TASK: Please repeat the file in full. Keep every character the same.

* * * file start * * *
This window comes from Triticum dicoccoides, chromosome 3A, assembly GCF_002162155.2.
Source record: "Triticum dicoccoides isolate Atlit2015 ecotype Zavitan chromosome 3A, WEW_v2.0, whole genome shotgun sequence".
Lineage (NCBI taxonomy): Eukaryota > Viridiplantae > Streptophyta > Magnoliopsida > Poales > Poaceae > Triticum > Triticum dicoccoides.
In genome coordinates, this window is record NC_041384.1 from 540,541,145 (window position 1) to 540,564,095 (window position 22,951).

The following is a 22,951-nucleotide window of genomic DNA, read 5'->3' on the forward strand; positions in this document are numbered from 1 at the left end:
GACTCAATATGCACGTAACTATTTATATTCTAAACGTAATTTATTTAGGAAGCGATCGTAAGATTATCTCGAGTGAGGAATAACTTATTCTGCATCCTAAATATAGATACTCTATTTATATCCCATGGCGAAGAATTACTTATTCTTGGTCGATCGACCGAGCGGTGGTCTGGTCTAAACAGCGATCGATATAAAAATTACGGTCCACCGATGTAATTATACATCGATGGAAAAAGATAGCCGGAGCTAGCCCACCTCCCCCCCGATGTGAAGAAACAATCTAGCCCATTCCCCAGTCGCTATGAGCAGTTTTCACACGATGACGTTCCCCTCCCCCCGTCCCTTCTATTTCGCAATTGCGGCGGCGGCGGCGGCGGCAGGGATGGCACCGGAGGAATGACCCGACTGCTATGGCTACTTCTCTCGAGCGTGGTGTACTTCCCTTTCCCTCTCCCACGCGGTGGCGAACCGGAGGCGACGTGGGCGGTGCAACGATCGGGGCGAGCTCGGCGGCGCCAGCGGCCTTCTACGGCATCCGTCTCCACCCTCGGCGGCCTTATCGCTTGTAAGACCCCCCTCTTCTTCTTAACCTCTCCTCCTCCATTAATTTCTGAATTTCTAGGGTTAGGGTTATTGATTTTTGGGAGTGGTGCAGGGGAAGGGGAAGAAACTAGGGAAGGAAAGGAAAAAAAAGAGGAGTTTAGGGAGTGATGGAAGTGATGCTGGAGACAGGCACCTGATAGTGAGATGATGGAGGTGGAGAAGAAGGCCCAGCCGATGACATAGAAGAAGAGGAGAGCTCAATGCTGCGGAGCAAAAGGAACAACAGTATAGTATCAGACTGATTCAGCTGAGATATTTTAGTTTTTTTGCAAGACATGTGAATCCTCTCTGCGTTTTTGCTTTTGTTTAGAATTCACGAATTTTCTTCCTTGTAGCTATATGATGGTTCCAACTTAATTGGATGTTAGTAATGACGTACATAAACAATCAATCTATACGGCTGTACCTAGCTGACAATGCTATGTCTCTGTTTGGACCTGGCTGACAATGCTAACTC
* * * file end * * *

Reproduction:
This window comes from Triticum dicoccoides, chromosome 3A, assembly GCF_002162155.2.
Source record: "Triticum dicoccoides isolate Atlit2015 ecotype Zavitan chromosome 3A, WEW_v2.0, whole genome shotgun sequence".
Lineage (NCBI taxonomy): Eukaryota > Viridiplantae > Streptophyta > Magnoliopsida > Poales > Poaceae > Triticum > Triticum dicoccoides.
In genome coordinates, this window is record NC_041384.1 from 540,541,145 (window position 1) to 540,564,095 (window position 22,951).

The following is a 22,951-nucleotide window of genomic DNA, read 5'->3' on the forward strand; positions in this document are numbered from 1 at the left end:
GACTCAATATGCACGTAACTATTTATATTCTAAACGTAATTTATTTAGGAAGCGATCGTAAGATTATCTCGAGTGAGGAATAACTTATTCTGCATCCTAAATATAGATACTCTATTTATATCCCATGGCGAAGAATTACTTATTCTTGGTCGATCGACCGAGCGGTGGTCTGGTCTAAACAGCGATCGATATAAAAATTACGGTCCACCGATGTAATTATACATCGATGGAAAAAGATAGCCGGAGCTAGCCCACCTCCCCCCCGATGTGAAGAAACAATCTAGCCCATTCCCCAGTCGCTATGAGCAGTTTTCACACGATGACGTTCCCCTCCCCCCGTCCCTTCTATTTCGCAATTGCGGCGGCGGCGGCGGCGGCAGGGATGGCACCGGAGGAATGACCCGACTGCTATGGCTACTTCTCTCGAGCGTGGTGTACTTCCCTTTCCCTCTCCCACGCGGTGGCGAACCGGAGGCGACGTGGGCGGTGCAACGATCGGGGCGAGCTCGGCGGCGCCAGCGGCCTTCTACGGCATCCGTCTCCACCCTCGGCGGCCTTATCGCTTGTAAGACCCCCCTCTTCTTCTTAACCTCTCCTCCTCCATTAATTTCTGAATTTCTAGGGTTAGGGTTATTGATTTTTGGGAGTGGTGCAGGGGAAGGGGAAGAAACTAGGGAAGGAAAGGAAAAAAAAGAGGAGTTTAGGGAGTGATGGAAGTGATGCTGGAGACAGGCACCTGATAGTGAGATGATGGAGGTGGAGAAGAAGGCCCAGCCGATGACATAGAAGAAGAGGAGAGCTCAATGCTGCGGAGCAAAAGGAACAACAGTATAGTATCAGACTGATTCAGCTGAGATATTTTAGTTTTTTTGCAAGACATGTGAATCCTCTCTGCGTTTTTGCTTTTGTTTAGAATTCACGAATTTTCTTCCTTGTAGCTATATGATGGTTCCAACTTAATTGGATGTTAGTAATGACGTACATAAACAATCAATCTATACGGCTGTACCTAGCTGACAATGCTATGTCTCTGTTTGGACCTGGCTGACAATGCTAACTC